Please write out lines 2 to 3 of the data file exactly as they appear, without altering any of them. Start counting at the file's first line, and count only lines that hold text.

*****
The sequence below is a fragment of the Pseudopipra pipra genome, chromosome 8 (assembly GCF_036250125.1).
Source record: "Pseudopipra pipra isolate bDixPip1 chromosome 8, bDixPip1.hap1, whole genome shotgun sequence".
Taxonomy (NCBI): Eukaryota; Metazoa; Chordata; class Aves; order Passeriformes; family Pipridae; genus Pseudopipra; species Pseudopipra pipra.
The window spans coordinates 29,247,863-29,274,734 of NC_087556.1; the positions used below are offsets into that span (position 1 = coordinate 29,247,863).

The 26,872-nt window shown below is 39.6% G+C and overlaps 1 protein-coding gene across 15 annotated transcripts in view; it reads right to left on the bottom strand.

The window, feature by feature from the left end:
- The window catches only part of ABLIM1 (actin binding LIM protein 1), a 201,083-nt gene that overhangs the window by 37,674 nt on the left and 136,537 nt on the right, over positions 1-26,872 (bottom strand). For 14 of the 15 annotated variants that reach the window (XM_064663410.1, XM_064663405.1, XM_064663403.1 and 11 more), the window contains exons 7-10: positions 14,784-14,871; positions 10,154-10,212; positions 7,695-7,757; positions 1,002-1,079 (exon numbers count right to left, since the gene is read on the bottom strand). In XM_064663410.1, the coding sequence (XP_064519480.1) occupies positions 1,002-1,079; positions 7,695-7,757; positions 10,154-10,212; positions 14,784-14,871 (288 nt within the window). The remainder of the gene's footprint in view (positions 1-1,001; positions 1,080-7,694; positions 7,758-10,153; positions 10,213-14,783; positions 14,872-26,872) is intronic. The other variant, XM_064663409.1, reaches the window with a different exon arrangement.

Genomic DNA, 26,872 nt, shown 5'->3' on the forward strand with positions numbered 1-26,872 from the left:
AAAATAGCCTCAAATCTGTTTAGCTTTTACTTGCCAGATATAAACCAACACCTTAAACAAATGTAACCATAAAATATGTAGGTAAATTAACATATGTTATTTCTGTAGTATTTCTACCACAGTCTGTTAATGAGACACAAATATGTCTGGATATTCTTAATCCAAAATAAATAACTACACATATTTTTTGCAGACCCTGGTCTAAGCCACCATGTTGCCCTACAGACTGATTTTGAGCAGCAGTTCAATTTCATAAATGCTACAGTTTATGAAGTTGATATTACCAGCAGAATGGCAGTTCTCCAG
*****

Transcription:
Source record: "Pseudopipra pipra isolate bDixPip1 chromosome 8, bDixPip1.hap1, whole genome shotgun sequence".
Taxonomy (NCBI): Eukaryota; Metazoa; Chordata; class Aves; order Passeriformes; family Pipridae; genus Pseudopipra; species Pseudopipra pipra.